(Click on any image below for a larger version)
Chinstrap Penguins are widely distributed in Antarctica. We saw them on Elephant Island, Deception Island and Livingstone Island.
Chinstrap Penguins leap out of the water like a school of dolphins.
Chinstrap Penguins are easily distinguished by the narrow black stripe under the white face.
The Chinstrap Penguin rookery is thickly coated in pink penguin guano. The constant dampness supports a thick, old fish market kind of odor.
Dirty Chinstrap Penguins are constantly waddling into the water as clean penguins haul themselves onto land along the spit.
The air is filled with the constant display cries of male penguins looking for mates.
Hear the Chinstrap Penguins.
"I don't know. Where do you want to go for dinner?"
Chinstrap Penguin chicks sit waiting patiently for their parents to return with food.
Chick feeding is a constant operation in the rookery. The gray chicks tickle the beaks of the adults to trigger a regurgitation of the krill stored in their crops. It is possible to see the pink, shrimp-like crustaceans come up into the mouths of the adults before the chicks reach in to grab them. Krill grow to be nearly two inches long, and large krill wouldn't look out of place on a cocktail shrimp platter.
The downy chicks accumulate a crust of guano on the lower parts of their bodies.
The Chinstrap Penguin chicks rest their heads behind their wings as they napped.
The penguins pay scant attention to the Zodiacs cruising through the strait.
The flat areas near the rocky outcrop are covered in penguins. Other penguins have to climb to higher ground to find a place to raise their chicks.
Some of them climb several hundred feet up the slope to find their chicks.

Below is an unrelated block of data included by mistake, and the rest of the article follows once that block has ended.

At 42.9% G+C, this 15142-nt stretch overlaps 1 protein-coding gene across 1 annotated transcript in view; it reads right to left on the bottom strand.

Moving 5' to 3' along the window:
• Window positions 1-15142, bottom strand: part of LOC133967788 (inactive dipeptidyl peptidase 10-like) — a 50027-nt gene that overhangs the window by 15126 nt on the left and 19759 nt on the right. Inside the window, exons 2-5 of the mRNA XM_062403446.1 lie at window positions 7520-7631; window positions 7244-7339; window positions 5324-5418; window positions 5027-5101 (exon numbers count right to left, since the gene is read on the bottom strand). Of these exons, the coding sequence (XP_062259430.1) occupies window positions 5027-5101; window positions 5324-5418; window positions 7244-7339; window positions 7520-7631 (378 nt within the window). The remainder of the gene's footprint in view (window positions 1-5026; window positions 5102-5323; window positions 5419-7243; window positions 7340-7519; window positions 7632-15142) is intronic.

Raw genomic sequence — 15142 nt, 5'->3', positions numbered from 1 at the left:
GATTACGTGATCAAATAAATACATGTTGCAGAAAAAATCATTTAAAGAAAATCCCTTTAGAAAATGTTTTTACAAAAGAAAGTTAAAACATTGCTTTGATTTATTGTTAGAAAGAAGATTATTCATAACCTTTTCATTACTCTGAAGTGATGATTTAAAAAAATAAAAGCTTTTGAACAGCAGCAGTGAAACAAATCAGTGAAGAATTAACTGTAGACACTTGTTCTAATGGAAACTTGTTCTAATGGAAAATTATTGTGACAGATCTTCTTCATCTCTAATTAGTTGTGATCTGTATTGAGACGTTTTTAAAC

It must take hours for some of them to climb up to their chicks on the mountainside above the cape.
Sheathbills perch on a high point, keeping an eye out for an opportunity to get some food.
A lone Chinstrap Penguin standing on the shore of Whaler's Bay on Deception Island. The rookeries are all on the perimeter of the island. Penguins don't rook inside Port Foster because they need direct access to the open ocean.
Both Gentoo Penguins and Chinstrap Penguins rook at Hannah Point on Livingstone Island. Their colonies are right next to each other, but they do not mix with each other very much.
The Chinstrap Penguin rookery is much messier than the Gentoo Penguin rookery.
Chinstrap Penguins advertise their availability for mating by flapping their wings and singing at the sky.
Hear the Chinstrap Penguins.
Adult Chinstrap Penguin.
The Chinstrap Penguin Chicks accumulate a coating of guano as they sit around the rookery waiting for their parents to return from feeding at sea.
There are occasional disagreements over territory between the adult penguins.
The pairs of chicks beg the adult penguins to cough up some lunch.
A Chinstrap Penguin and a Gentoo Penguin encounter each other at the boundary between the rookeries.
Background information about the Chinstrap Penguin.
You can buy a 2011 Calendar featuring my photographs of penguins taken in Antarctica and the Falkland Islands.
A dozen pictures of penguins taken in Antarctica and the Falkland Islands. Penguin species pictured include:
Locations where the photographs were taken in the Falkland Islands include:
Antarctic locations include:
Cape Lookout on Elephant Island. Put a copy of the Penguins 2011 Calendar in your Lulu.com shopping cart for $16.95.
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